Aquatic Maintenance Is “Serious” Fun

Editor’s Note: This column, “LBWA” (Leadership By Wandering Around), is based on the premise that, in order to find out what’s going on in the field, a parks and rec leader has to leave his or her desk and “wander around” the area of operations, talk to people, ask questions, and kick around ideas with the individuals in the thick of delivering services to the public. So the author will bring up issues and ask the leaders among the readership to share their knowledge and experiences.

Lakes and other natural bodies of water need regular maintenance. Photo Courtesy Randy Gaddo

Because aquatic facilities are usually some of the most popular of parks and recreation offerings, maintenance professionals should focus on keeping these areas safe and clean.

Many people only think of swimming pools when aquatic facilities are mentioned, but there are several categories that can be classified under the “aquatic” umbrella; maintenance staff should note that each category requires different care, cleaning, and operations.

Define The Type Of Facility

To begin, there are different types of swimming pools. Probably the most common are the seasonal, outdoor pools opened during the warmer months (the exact time frame varies by climate). Then there are outdoor heated pools that remain open longer, or in some cases, year-round.

Indoor pools can further be defined as competition or recreational, or both. These facilities are designated by the type of structure that surrounds the pool (or pools if more than one are under the same cover), and whether the structure is permanent or temporary.

Temporary structures are further divided by type, such as air-supported or framed-supported fabric or hard-shell of varying types.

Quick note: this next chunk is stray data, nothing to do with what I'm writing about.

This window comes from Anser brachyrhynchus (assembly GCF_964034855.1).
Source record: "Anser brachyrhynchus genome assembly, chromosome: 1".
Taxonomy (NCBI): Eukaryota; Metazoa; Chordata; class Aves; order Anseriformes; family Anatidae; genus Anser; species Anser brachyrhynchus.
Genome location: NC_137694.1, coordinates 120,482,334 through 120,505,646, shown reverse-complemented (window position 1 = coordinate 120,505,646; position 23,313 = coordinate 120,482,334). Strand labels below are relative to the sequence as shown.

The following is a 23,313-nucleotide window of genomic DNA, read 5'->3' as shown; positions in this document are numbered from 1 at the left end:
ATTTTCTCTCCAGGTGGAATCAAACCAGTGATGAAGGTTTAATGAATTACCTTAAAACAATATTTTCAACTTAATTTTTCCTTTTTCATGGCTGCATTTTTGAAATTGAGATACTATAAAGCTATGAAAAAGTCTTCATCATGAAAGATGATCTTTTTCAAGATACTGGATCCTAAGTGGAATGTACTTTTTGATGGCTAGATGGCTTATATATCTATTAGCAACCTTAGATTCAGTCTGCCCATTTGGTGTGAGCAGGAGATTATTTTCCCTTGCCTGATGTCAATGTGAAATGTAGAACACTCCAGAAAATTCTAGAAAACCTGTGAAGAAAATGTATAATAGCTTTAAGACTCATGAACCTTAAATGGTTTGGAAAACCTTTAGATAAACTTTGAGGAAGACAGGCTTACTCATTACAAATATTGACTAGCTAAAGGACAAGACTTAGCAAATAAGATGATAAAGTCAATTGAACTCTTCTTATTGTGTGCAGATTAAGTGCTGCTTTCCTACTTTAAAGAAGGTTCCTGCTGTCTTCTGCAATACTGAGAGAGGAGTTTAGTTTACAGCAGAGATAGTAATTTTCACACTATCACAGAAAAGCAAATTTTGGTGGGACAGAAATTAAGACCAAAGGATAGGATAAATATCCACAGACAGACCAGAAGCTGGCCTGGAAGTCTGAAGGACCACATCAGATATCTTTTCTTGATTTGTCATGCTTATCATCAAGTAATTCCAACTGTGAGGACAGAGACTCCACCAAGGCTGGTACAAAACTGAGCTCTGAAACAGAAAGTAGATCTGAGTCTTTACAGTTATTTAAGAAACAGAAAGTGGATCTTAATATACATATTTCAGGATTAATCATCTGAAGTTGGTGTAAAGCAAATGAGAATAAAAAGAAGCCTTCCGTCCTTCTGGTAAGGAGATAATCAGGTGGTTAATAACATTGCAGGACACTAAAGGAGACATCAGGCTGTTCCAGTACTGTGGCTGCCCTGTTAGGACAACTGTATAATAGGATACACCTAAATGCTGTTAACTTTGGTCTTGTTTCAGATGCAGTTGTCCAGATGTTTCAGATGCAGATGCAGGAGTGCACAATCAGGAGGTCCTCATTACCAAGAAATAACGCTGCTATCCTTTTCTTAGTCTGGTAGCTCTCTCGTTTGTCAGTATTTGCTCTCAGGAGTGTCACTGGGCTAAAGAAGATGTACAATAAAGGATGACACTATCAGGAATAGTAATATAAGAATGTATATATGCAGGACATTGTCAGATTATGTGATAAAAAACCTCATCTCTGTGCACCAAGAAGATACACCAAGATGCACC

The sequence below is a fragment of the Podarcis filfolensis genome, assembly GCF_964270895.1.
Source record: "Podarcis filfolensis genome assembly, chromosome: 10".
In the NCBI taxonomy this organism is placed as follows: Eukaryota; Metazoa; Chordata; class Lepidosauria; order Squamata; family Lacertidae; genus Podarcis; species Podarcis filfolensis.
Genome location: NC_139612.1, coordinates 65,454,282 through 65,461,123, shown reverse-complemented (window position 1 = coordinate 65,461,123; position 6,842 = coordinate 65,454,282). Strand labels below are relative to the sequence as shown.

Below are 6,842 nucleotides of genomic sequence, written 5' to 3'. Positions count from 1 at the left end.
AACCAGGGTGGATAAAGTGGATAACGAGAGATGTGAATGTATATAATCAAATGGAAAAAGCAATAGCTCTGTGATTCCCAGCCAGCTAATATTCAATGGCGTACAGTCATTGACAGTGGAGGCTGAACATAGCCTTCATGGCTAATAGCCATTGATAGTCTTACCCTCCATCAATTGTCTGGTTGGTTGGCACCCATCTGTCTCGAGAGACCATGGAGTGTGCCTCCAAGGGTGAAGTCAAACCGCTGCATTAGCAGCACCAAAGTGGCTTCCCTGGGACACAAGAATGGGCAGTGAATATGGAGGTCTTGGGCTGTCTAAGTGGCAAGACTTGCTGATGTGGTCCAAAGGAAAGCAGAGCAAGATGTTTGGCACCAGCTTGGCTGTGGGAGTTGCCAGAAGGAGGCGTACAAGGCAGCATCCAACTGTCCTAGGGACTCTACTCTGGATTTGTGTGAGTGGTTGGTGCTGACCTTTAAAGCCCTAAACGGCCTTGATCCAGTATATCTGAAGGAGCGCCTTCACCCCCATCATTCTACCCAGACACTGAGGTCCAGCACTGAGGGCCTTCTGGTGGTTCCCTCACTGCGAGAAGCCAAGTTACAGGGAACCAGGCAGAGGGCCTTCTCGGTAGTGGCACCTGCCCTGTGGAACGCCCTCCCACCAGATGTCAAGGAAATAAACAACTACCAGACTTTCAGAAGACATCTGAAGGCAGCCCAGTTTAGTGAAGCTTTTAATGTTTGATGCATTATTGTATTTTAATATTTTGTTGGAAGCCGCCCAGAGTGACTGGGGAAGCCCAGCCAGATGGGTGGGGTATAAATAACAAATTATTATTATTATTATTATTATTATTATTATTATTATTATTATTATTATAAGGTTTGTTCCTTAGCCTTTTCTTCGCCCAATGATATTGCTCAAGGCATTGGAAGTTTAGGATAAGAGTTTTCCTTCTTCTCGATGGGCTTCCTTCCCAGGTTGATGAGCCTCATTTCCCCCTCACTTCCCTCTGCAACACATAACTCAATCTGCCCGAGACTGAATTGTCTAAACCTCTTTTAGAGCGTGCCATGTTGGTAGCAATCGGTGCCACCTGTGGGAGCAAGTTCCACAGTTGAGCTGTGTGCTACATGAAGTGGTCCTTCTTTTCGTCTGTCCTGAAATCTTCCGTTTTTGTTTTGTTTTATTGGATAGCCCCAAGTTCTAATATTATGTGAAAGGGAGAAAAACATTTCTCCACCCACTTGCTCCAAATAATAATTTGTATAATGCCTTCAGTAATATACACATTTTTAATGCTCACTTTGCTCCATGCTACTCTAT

The type of water treatment also introduces variables to the maintenance equation, whether by liquid chlorine, chlorine tablets, or salt ionization (and that depends on a heavy or light bather load).

Each of these pool types and the use requires specialized maintenance. For example, in an enclosed structure, air exchange is critically important to ensure safe breathing for staff members and patrons, so more attention should be given to the specialized air-handling equipment. Also, enclosed structures may have more unusual corrosion on certain materials.

Splash Pads And Spray Parks

Many cities have found that replacing swimming pools with above-ground spray parks is more economically feasible in providing summer or year-round aquatic entertainment.

Spray parks, along with variants such as splash pads or spray pools, have little or no standing water, and generally no deep water. Water is drained away to be treated, repurified, and recirculated, or used for landscape irrigation. This feature negates the need for lifeguards and reduces liability for accidents; however, maintenance and water quality are still critically important.

Regular maintenance site-visits to spray parks should include a visual inspection, litter collection, and pad cleaning, according to suggestions on the website of Snider & Associates, a recreation and sports-product company serving Ohio, Michigan, Indiana, and Pennsylvania.

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